On the label you will find the German inscription “Das ist des Jägers Ehrenschild, Daß er beschützt und hegt sein Wild, Weidmännisch jagt, wie sich’s gehört, Den Schöpfer im Geschöpfe ehrt.” In approximate translation, meaning: “It is the hunter’s honor for him to protect and keep hunting as a sport and paying homage to the Creator through his creatures. ”
At that time,
the area in which the distillery is located had become a refuge for the
hunters, among which were well-known figures of the Nazi Party. Herman Göring,
Adolf Hitler’s right hand, was one of those personalities who, during hunting
parties, also met Mast. Once the Nazis came to power in 1933, Göring was
appointed Minister of the Interior, initiating a series of laws to create
groups of Jägermeister or masters of the hunt. Discovering in this new market a
good opportunity to promote his drink, Mast named his product Jägermeister, which
he bottled in sturdy green bottles and wrote the name in Gothic letters. As for
the glass logo, Mast chose the mythical deer that has a cross printed between
the horns. For a long time, people took this to mean the drink — and whatever
intoxicated sense of virility we all have after consuming it — owed its special
power to deer blood. The recipe, closely guarded to this day, does not
actually, or at all, contain animal blood.
After the end of World War II, Mast continued to produce the beverage, and the glass model has almost not changed since then.
In the early 1950s, Günter Mast, Curt’s nephew, joined this business, giving the drink its current reputation, thanks to the sponsorship made for sports teams. But as sales grew, the drink became more and more associated with older alcohol users. This was also noted by Sydney Frank, a New York entrepreneur. When he saw the residents of the old German neighborhood of Manhattan enjoying this liquor, he realized the enormous potential it could have among young people. He ordered the first batch of beverages in 1974 and distributed it to bars in New York. The word about the mysterious powers of the new beverage spread quickly, with the Nazi-inspired label further enhancing the secret of this liquor on university campuses, as well as rumors that there was deer blood in the ingredients of the drink. When a Louisiana newspaper linked this drink to Valium sales exploded and the British came to adopt the drink pretty quickly.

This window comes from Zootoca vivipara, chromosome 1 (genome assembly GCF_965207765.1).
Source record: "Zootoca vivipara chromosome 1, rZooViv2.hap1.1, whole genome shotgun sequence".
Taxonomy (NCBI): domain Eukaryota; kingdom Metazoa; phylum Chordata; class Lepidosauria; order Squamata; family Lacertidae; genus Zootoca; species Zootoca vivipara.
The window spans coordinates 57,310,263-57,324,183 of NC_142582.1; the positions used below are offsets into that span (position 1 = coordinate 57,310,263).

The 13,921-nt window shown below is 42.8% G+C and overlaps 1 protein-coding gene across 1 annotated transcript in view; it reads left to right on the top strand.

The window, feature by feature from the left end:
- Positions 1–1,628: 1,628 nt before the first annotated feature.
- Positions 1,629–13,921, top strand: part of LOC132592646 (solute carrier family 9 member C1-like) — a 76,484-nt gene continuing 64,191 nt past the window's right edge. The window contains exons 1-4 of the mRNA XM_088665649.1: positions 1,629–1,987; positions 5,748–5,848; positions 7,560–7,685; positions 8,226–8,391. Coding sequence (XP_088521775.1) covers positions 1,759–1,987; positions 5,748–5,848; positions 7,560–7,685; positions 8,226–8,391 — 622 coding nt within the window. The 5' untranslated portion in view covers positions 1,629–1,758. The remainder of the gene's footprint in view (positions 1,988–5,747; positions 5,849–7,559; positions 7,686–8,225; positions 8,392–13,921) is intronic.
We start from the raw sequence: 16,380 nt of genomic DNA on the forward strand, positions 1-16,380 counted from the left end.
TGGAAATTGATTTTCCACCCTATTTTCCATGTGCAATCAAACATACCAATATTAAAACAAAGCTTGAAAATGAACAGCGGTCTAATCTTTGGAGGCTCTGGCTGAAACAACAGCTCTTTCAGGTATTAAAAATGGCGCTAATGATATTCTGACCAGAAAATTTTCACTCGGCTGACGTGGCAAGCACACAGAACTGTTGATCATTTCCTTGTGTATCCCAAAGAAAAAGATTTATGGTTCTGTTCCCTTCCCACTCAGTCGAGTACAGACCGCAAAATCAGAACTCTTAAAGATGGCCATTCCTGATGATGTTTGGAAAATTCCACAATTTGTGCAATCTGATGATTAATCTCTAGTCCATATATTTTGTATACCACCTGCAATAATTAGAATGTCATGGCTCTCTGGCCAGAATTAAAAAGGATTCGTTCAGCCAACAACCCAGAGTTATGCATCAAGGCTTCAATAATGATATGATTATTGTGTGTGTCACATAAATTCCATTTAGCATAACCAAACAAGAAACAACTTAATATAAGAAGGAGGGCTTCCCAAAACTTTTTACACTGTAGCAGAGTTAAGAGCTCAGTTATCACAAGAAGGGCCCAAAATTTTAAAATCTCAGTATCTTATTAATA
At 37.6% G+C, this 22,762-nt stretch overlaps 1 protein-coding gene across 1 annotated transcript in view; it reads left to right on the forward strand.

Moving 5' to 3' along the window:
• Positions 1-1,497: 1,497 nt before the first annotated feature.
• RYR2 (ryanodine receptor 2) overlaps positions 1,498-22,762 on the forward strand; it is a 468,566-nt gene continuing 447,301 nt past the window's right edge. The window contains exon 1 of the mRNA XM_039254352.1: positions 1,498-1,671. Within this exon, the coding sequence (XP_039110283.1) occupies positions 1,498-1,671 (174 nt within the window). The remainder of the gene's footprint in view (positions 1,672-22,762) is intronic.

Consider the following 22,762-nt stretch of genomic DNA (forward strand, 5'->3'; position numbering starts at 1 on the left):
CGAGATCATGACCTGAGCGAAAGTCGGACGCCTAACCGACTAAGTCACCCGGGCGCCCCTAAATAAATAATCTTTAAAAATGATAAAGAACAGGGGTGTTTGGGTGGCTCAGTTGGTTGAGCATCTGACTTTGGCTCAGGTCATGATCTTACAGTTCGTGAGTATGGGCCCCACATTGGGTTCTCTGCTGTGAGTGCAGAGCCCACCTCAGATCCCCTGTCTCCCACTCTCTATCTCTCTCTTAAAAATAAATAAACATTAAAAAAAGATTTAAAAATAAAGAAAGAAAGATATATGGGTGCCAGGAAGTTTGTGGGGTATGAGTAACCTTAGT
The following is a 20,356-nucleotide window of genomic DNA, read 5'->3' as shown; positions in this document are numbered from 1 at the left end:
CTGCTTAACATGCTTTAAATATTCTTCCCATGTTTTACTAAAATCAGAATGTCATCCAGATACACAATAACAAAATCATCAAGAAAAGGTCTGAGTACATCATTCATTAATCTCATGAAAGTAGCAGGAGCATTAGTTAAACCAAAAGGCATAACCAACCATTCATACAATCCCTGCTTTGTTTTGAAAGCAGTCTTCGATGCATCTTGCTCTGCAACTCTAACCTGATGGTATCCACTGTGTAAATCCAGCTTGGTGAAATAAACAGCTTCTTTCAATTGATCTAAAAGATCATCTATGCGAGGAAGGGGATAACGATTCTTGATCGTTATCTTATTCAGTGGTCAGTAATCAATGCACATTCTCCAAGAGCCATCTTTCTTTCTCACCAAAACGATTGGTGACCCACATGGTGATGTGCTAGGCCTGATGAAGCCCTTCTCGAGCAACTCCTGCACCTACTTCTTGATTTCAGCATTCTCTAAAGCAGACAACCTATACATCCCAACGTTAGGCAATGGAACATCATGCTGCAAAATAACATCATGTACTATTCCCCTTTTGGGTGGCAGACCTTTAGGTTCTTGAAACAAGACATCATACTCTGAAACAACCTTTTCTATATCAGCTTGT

A great success, over the last decade, Jägermeister has been on the list of the best-selling beverage brands in Europe. With a great grip especially on young people, “Jäger” has built its reputation as the official sponsor of major rock festivals, where bitter shots are the fastest way to become cheerful. But at the same time, it is used more and more often in cocktails, where it no longer has the role of spice, but has become a basic drink. People feel great when consuming a little Jägermeister. They feel so much better than in the case of other drinks. It’s a bit of a versatility this drink. It is liked by men and women. It is liked by those who are already accustomed to the bacchanalian delights and also it is liked by those for whom alcohol is rare thing.